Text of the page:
φ are sampled from qφ(z|x) through the reparameterization trick.

The first component of the objective function can be seen as the expectation

of the negative reconstruction error that forces the hidden representation for

each data case to be peaked at its specific MAP value. On the contrary, the

second and third components constitute a kind of regularization that drives the

encoder see fig.2 to match the prior.

We can get more insight into the role of the prior by inspecting the gradient

of L̃(φ, θ, λ) in (2) and (3) with respect to a single weight φi for a single data

point x, see Eq. (4) and (5) for details. We notice that the prior plays a role of

an anchor that keeps the posterior close to it, i.e., the term in round brackets in

Eq. (5) is 0 if the posterior matches the prior.

4 M. EL-KADDOURY et al.

Fig. 1. VAE Architecture.


L̃(x;φ, θ, λ) = 1






pθ(x|z(l)φ )


pθ(x|z(l)φ )





− 1



φ |x)




φ |x)






φ )qφ(z


φ |x)



φ |x)




φ )

− pλ(z(l)φ )




φ |x))




φ ]


Typically, the encoder is assumed to have a diagonal covariance matrix, i.e.”,

qφ(z|x) = N (z|µφ(x), diag(σ2φ(x))) , where µφand σ2φ(x) are parameterized by

a NN with weights φ, and the prior is expressed using the standard normal

distribution, pλ(z) = N (z|0, I). The decoder utilizes a suitable distribution for

the data under consideration, e.g., the Bernoulli distribution for binary data or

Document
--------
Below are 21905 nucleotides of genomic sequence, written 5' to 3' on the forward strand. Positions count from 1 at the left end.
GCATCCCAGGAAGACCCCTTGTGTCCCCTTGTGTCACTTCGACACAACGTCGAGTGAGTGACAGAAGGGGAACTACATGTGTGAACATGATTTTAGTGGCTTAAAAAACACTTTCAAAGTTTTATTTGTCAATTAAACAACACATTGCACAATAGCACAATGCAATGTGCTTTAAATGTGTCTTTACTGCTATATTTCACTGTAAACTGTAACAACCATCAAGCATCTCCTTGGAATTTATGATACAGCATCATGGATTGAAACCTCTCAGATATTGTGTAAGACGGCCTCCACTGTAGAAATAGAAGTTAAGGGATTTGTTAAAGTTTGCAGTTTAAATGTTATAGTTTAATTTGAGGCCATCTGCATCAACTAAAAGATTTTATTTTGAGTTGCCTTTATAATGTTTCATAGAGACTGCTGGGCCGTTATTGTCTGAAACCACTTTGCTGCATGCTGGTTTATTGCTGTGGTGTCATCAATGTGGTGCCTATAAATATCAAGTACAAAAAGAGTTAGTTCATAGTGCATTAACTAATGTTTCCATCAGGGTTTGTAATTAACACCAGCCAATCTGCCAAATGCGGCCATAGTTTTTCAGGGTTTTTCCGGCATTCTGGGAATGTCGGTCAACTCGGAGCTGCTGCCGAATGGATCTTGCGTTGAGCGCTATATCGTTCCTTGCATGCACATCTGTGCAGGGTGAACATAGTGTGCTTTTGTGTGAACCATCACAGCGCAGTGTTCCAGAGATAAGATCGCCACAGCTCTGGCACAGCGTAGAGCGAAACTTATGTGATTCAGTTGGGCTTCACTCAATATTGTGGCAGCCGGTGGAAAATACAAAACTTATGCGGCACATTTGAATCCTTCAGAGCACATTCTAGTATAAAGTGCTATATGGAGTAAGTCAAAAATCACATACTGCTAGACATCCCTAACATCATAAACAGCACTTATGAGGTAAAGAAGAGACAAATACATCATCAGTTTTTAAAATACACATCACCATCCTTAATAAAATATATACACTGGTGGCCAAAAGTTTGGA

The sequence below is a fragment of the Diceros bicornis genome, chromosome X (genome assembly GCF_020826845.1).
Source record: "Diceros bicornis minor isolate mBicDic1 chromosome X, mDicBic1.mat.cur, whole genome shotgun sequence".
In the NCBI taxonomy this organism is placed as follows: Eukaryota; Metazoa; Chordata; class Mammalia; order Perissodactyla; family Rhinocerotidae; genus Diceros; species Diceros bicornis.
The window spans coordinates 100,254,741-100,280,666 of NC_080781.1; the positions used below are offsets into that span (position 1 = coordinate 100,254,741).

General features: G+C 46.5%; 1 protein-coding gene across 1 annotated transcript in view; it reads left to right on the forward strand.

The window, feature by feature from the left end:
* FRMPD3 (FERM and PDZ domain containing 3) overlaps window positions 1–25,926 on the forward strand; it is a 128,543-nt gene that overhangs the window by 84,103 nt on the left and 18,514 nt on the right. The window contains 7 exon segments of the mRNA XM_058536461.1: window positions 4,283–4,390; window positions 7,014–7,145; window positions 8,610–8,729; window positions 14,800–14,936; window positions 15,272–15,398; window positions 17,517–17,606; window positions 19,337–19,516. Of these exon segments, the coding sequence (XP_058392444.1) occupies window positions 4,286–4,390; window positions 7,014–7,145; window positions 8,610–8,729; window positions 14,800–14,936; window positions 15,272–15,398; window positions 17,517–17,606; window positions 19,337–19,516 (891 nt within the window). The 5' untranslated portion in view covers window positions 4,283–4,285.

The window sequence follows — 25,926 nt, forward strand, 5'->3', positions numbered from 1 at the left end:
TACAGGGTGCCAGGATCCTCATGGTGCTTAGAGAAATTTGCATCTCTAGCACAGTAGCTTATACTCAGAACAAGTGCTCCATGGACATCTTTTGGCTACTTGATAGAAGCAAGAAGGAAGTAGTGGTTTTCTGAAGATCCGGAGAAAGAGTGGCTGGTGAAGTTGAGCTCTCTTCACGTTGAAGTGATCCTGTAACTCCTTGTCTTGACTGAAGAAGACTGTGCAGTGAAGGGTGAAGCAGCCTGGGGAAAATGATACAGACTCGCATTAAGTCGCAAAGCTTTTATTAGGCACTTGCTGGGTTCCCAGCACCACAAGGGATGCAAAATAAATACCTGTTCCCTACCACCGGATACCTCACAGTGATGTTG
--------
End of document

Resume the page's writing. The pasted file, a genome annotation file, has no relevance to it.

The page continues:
the normal distribution for continuous data, and it is parameterized by a NN

with weights θ.

3 Generative Adversarial Nets

The GANs [2] framework is composed of a generator G(z) and a discriminator

D(x), where z is random noise. The generator G(z) tries to generate more and

more verisimilar data to fools the discriminator D(x), while the discriminator

D(x) aims to tell apart the fake data from the real data. These two adversarial

opponents are optimized to overpower each other and play a zero-sum game

(also called the min-max game) in the whole training process see fig.2. The

random noises z ∈ RN (usually normal distribution or gaussian distribution)

A comparison study between VAEs and GANs 5

are provided as the input of the generator G(z). And then, the generator G(z)

will generate synthetic data, x̃ = G(z). The real data x and fake data x̃ will

be both fed to the discriminator D(x), and then the discriminator D(x) will

output a scalar which represents the probability of input data are from the

real data distribution p(x) rather than the generator G(z). The two adversarial

players are optimized by the adversarial training process. The value function of

this adversarial process is as follows (GANs learn the generator G(z) and the